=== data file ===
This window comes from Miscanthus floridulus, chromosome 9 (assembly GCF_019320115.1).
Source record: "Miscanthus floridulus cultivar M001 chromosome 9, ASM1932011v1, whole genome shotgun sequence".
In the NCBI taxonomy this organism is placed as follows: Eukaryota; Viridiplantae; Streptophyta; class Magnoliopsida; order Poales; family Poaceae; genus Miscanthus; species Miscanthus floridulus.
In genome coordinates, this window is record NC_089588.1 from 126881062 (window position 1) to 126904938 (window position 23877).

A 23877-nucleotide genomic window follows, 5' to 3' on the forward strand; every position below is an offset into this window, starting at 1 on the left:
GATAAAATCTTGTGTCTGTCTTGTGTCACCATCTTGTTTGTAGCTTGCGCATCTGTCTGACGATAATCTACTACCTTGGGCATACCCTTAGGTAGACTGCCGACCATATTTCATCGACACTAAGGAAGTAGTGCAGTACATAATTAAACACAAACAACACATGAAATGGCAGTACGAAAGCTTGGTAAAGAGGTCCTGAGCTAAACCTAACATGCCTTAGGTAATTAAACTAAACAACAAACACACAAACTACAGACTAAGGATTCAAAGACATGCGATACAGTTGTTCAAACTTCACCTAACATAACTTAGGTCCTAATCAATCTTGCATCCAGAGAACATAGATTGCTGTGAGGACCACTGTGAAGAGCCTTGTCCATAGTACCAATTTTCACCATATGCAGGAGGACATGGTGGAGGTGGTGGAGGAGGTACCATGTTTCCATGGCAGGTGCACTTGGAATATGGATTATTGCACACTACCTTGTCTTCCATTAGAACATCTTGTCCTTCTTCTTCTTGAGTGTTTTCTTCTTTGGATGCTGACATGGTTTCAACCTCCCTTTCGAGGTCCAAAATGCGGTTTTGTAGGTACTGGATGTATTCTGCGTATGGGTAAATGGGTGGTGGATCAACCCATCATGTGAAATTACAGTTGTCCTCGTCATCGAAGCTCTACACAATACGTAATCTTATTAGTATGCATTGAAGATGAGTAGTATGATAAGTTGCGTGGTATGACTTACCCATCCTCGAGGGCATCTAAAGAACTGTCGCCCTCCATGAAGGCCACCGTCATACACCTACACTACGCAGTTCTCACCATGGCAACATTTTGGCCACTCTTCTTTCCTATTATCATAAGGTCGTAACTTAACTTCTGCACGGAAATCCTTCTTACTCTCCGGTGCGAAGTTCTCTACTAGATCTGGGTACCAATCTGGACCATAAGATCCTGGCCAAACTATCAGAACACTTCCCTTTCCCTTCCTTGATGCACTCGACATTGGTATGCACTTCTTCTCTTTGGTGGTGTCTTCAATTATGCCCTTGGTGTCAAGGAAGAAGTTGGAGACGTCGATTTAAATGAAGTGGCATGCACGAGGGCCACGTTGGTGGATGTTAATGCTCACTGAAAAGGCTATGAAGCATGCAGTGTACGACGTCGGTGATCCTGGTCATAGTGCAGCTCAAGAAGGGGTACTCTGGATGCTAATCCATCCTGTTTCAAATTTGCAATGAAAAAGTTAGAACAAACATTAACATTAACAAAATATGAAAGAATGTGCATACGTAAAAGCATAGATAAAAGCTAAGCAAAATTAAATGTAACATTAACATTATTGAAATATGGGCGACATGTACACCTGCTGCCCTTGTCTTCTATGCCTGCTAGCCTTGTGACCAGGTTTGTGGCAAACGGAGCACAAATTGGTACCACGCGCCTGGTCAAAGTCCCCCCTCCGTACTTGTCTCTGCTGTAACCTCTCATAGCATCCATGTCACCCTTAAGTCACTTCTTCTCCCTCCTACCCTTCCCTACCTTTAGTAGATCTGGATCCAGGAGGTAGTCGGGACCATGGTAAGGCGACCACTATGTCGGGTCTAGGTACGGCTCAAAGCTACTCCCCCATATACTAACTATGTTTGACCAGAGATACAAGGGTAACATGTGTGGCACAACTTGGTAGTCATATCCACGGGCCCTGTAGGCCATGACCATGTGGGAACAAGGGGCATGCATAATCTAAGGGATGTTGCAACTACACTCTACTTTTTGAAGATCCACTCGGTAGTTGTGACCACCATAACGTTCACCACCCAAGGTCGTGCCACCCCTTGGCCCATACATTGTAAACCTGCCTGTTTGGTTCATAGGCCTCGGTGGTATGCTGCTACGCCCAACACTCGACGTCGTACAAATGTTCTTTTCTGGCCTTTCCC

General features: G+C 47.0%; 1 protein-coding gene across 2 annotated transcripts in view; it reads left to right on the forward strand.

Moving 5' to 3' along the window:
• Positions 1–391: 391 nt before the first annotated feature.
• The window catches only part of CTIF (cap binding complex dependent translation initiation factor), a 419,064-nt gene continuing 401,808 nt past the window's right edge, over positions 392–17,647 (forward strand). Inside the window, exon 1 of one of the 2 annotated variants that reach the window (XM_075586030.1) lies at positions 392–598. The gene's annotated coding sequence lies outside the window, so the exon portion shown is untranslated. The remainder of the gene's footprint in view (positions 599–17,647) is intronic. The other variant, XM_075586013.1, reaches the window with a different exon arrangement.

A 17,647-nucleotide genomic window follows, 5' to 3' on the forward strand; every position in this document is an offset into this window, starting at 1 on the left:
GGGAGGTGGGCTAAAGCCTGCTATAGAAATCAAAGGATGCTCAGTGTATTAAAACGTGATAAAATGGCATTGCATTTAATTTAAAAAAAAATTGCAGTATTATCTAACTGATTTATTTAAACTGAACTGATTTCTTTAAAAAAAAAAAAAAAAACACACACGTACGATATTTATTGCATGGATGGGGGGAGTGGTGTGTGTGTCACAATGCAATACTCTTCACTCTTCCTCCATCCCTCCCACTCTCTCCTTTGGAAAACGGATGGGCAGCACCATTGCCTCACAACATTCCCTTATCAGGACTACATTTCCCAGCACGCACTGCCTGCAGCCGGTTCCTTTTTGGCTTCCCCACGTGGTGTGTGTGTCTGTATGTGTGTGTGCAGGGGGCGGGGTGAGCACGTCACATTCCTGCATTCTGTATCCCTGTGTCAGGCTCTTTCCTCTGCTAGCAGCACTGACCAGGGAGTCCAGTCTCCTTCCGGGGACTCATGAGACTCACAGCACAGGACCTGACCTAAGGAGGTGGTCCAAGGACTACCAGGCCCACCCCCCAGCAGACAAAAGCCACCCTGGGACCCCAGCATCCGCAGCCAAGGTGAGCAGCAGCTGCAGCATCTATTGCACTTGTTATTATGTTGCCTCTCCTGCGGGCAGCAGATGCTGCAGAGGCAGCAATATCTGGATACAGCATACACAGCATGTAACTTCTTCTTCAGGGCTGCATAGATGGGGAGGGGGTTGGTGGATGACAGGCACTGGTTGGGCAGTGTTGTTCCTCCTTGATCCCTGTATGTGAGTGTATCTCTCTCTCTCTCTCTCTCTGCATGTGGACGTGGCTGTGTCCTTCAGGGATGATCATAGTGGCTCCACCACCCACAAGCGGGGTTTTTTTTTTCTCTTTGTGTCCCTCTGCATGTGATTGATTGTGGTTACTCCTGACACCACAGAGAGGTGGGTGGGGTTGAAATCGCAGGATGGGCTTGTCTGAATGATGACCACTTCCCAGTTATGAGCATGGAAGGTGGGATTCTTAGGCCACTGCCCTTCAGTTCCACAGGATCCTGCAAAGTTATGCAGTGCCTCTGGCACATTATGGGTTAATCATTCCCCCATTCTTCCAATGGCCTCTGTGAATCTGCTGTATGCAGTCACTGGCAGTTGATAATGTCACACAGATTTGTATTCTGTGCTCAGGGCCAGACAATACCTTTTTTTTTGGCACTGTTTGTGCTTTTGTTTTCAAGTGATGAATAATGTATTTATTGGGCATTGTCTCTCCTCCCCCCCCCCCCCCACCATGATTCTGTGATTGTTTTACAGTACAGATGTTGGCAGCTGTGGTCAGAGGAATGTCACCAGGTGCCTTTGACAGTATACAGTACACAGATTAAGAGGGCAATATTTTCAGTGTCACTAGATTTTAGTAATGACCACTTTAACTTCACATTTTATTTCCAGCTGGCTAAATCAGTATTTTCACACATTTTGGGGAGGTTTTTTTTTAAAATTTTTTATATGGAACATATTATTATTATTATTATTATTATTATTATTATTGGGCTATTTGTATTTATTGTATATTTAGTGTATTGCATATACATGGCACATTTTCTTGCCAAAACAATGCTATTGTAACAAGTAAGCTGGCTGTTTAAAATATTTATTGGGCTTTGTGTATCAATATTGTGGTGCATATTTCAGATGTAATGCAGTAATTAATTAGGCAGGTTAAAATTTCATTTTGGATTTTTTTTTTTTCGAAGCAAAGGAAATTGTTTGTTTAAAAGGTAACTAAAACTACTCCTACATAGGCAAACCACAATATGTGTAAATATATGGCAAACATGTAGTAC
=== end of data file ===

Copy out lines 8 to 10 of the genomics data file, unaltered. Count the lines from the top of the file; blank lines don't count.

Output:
Moving 5' to 3' along the window:
• Positions 1–391: 391 nt before the first annotated feature.
• The window catches only part of CTIF (cap binding complex dependent translation initiation factor), a 419,064-nt gene continuing 401,808 nt past the window's right edge, over positions 392–17,647 (forward strand). Inside the window, exon 1 of one of the 2 annotated variants that reach the window (XM_075586030.1) lies at positions 392–598. The gene's annotated coding sequence lies outside the window, so the exon portion shown is untranslated. The remainder of the gene's footprint in view (positions 599–17,647) is intronic. The other variant, XM_075586013.1, reaches the window with a different exon arrangement.